Lemonheads live at Double Door, Chicago
7th December 2006

Review by Tankboy from Chicagoist

Lemonheads Sweet, Not Sour

It never takes us this long to write a review, we swear. We just wanted to let a little time pass so we could make sure that what we saw was what we saw. Rarely do we attend a rock and/or roll show and walk out with a huge smile plastered across our mug. Even rarer does this happen when you’re in a room full of people that paid twenty bucks a ticket. And, rare like a yeti, are the instances when a performer with a history of erratic appearances accomplishes this feat while coming off like they’re having the time of their life.

We greeted news of another album from The Lemonheads earlier this year with healthy skepticism, having been burned by the last outing to bear that imprimatur as well as lead ‘head Evan Dando’s solo record that came out a few years ago. When we heard Dando tapped Karl Alvarez and Bill Stevenson (Descendants/ALL) we grew more hopeful, figuring those two wouldn’t sign on if the end result was some vaguely hippyish mess. Sure enough, the album dropped, we were transported back to the college town we hid out in during the early ‘90s, and the world had the sweet beer-buzzed feeling of ’94 all over again.

Dando’s touring version of The Lemonheads (sadly missing, but not lacking due to the absence of, Alvarez and Stevenson) stopped in Chicago for a two-night stand at Double Door last week and we made it to Friday’s show. The room was pleasantly stuffed with folks hopeful that Dando would sing a few of their favorites and maybe inspire a make-out session or tow amongst the ageing hipsters in the room.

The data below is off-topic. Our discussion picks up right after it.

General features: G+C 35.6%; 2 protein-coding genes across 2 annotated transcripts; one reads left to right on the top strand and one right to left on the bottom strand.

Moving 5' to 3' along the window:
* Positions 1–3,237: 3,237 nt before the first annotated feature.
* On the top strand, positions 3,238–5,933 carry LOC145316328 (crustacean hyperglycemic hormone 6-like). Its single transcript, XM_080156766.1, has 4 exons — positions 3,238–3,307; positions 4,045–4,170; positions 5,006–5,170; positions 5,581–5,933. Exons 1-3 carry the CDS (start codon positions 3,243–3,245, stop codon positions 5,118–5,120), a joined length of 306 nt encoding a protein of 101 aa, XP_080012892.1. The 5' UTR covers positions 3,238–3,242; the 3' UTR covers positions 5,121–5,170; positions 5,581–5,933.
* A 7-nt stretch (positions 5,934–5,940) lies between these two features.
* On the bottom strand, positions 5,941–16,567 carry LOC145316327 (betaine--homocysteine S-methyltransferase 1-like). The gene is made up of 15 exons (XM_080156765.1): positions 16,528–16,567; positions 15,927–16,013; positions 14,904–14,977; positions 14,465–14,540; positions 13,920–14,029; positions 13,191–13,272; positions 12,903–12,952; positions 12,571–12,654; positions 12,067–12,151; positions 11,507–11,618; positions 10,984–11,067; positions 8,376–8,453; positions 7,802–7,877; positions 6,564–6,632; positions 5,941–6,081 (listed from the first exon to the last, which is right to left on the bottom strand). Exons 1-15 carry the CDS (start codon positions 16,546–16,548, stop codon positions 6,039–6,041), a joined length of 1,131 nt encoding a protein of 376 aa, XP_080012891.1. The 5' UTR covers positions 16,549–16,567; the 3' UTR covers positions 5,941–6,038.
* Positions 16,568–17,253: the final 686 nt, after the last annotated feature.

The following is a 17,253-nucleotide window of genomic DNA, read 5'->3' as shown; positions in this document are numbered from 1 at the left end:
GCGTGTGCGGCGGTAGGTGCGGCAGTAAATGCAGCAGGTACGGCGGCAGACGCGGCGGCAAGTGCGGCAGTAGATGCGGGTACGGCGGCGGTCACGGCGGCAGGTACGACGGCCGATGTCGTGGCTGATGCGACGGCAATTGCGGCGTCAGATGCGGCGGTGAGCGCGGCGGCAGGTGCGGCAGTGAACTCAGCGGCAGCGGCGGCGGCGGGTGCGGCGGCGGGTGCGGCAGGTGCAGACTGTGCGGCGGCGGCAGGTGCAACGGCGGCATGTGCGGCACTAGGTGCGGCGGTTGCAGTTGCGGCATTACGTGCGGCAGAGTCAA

Dando delivered on the crowd’s hopes by serving up an energetic set filled with familiar songs while not neglecting some of the strong new material. We were following along, reading the two-page set-list taped to the stage, digging the vibe and swaying before the might of Dando’s infectious aw shucks charm, when gears shifted and the band left Dando alone on the stage with just his guitar. What followed was almost a half-hour’s worth of material Dando delivered san preparation. Our personal highlight? Dando’s reading of The Misfits “Skulls” as a teary-eyed ballad. Even mechanical malfunctions between gear and monitors, which would have sent most other artists storming off-stage, didn’t dampen the mood as Dando merely switched guitars and plowed on.

After this departure Dando relocated his band mates and closed out the show with furious flourish. We were well sated.

We were also charmed, if not knocked out, by openers VietNam. Their forthcoming album is charged with a certain Southern shaggy charm, and it has been insistently growing upon us. However, their live show that evening was lacking. While the songs seemed to be trying to cajole the performers to pick out a brisker pace, the scene seemed more road weary than well-traveled. Hopefully they’ll pick up a thing our two from their tour mates about setting up a crowd and knocking ‘em down in the future.

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